In Pursuit of Equity: Women, Men, and the Quest for Economic Citizenship in 20th Century America

By Alice Kessler-Harris | Go to book overview

CHAPTER 3
Questions of Equity

In the spring of 2000, the Republican congressional leadership proposed, and Congress unanimously passed, a revision of the nation's Social Security code that lifted restrictions on earnings for people under the age of seventy. The new law allowed every contributor over the age of sixty-five to receive a full old age pension regardless of whether he or she continued to earn wages. Exuberant praise and congratulatory public comments greeted this expansion of benefits in one of the country's most beloved social programs. This, said the New York Times, “is one of those exceptional government initiatives that hardly anyone faults publicly, ” and it quoted a reigning lobbyist to the effect that it was “good labor policy, good social policy and good economic policy.” 1 The twenty-two-billion-dollar price tag, commentators noted with satisfaction, would be recouped after barely a decade—offset by a technical change that rescinded higher benefits to those between sixtyfive and seventy who remained in the workforce. This bill was not about money;it was about a new consensus, forged during a time of labor shortages, to encourage the elderly to stay at work longer. Yet it cogently invoked a concept of fairness that no one involved in the original Social Security Act would have recognized. “Older Americans, ” said a Texas congressman, “can work, they want to work and they shouldn't be punished by an outdated law if they choose to work.” 2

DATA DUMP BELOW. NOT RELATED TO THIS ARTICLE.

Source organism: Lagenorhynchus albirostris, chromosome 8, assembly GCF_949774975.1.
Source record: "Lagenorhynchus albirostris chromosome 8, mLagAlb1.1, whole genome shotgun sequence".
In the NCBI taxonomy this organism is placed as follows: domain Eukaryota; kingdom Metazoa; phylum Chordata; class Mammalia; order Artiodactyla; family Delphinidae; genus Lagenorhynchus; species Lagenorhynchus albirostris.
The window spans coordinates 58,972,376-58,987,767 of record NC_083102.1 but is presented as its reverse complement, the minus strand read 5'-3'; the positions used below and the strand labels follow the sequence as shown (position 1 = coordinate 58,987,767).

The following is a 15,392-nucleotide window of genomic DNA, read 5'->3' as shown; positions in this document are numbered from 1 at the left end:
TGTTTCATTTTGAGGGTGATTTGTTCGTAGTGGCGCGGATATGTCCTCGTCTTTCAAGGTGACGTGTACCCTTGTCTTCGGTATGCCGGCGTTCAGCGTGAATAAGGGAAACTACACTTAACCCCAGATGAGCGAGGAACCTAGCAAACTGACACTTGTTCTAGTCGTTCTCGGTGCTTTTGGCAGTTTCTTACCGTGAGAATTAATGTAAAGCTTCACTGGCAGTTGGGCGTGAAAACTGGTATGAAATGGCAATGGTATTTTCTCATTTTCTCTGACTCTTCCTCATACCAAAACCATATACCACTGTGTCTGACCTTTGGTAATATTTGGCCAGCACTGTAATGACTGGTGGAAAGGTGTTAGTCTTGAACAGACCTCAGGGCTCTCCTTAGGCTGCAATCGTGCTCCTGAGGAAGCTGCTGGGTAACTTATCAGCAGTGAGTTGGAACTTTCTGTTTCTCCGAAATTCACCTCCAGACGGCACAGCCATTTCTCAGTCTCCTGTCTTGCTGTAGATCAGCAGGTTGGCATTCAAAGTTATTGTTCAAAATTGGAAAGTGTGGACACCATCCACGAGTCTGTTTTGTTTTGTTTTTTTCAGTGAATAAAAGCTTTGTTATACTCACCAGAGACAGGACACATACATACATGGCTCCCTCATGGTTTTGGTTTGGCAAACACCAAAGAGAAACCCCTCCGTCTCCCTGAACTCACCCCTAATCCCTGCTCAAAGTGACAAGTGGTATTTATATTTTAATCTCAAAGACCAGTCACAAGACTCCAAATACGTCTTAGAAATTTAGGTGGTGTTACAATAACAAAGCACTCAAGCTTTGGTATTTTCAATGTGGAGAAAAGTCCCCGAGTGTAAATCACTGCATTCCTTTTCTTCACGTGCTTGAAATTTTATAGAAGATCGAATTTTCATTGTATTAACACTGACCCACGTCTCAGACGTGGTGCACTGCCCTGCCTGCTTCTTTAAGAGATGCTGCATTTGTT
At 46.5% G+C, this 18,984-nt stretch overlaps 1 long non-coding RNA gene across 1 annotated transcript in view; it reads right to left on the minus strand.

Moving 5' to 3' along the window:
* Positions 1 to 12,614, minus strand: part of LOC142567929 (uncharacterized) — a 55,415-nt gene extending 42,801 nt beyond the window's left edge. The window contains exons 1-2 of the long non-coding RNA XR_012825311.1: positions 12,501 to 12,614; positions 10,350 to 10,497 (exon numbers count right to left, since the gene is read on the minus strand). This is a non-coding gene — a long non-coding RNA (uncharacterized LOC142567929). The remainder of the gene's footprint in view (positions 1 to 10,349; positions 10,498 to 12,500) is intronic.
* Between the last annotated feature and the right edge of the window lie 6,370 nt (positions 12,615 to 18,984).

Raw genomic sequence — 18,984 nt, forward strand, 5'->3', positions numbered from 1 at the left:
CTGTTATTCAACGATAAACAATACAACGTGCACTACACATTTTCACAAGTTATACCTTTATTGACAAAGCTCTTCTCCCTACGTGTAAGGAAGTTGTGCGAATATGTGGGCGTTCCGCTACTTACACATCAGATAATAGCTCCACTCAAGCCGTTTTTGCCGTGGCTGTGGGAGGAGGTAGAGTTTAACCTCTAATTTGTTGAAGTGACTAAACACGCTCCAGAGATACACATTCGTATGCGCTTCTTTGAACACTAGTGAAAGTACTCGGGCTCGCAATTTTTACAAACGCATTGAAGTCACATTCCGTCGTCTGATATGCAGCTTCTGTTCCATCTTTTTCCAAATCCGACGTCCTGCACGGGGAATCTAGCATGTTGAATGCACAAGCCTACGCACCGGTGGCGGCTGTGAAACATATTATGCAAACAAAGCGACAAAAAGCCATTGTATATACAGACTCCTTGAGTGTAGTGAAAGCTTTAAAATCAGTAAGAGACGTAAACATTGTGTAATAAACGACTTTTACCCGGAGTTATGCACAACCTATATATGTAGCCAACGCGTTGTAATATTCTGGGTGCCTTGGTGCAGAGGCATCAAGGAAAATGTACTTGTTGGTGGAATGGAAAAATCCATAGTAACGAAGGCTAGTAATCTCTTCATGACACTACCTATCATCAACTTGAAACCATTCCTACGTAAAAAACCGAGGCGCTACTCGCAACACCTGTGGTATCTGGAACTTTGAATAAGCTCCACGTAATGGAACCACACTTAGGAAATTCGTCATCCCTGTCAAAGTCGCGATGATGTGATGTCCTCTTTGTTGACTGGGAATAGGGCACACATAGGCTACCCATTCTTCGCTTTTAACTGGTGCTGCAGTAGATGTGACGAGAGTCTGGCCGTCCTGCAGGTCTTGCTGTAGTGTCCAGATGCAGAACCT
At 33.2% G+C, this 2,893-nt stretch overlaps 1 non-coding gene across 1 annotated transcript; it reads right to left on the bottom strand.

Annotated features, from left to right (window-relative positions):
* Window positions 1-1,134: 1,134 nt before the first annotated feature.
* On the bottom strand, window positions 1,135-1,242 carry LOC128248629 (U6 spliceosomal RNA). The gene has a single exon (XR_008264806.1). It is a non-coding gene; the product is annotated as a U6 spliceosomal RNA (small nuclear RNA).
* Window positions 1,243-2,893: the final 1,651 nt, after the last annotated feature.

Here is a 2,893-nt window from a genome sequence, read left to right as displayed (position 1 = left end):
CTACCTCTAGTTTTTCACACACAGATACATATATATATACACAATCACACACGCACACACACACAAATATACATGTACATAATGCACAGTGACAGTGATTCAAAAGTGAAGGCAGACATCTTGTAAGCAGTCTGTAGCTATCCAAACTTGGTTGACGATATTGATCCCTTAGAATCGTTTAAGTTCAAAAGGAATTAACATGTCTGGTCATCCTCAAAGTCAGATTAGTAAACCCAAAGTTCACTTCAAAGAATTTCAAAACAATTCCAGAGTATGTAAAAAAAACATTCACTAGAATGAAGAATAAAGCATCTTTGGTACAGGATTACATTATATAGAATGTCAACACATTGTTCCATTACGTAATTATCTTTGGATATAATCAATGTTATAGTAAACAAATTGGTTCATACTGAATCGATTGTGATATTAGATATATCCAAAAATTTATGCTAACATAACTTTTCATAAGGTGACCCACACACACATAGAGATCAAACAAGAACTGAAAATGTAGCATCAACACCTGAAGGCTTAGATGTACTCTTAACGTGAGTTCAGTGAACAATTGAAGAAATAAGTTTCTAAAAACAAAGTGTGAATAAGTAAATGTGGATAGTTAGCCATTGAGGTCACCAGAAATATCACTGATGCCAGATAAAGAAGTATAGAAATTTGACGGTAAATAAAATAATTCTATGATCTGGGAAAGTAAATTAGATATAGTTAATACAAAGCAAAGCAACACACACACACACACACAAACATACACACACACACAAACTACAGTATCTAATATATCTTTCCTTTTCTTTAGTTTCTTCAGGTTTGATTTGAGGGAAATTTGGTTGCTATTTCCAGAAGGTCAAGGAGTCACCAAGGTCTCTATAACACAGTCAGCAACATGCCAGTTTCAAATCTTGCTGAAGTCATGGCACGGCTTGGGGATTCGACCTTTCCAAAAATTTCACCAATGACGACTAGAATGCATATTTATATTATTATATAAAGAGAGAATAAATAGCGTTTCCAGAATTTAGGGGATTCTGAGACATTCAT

The notion that aging individuals who wished to earn wages should be encouraged to do so flatly contradicted the ideas behind Title II of the original act. Drafted by the Committee on Economic Security and passed in 1935, when the nation faced a 25 percent unemployment rate, it aimed to remove people from the workforce, not keep them in it. 3 Its purpose, recalled Barbara Nachtrieb Armstrong, one of the designers, was “not only to protect the older worker from no earnings income, but it was also to get him out of the labor

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In Pursuit of Equity: Women, Men, and the Quest for Economic Citizenship in 20th Century America
Table of contents

Table of contents

  • Title Page *
  • Contents *
  • Acknowledgments ix
  • Introduction 3
  • Chapter 1 - The Responsibilities of Life 19
  • Chapter 2 - Maintaining Self-Respect 64
  • Chapter 3 - Questions of Equity 117
  • Chapter 4 - A Principle of Law but Not of Justice 170
  • Chapter 5 - What Discriminates? 203
  • Chapter 6 - What's Fair? 239
  • Epilogue 290
  • Notes 297
  • Index 365
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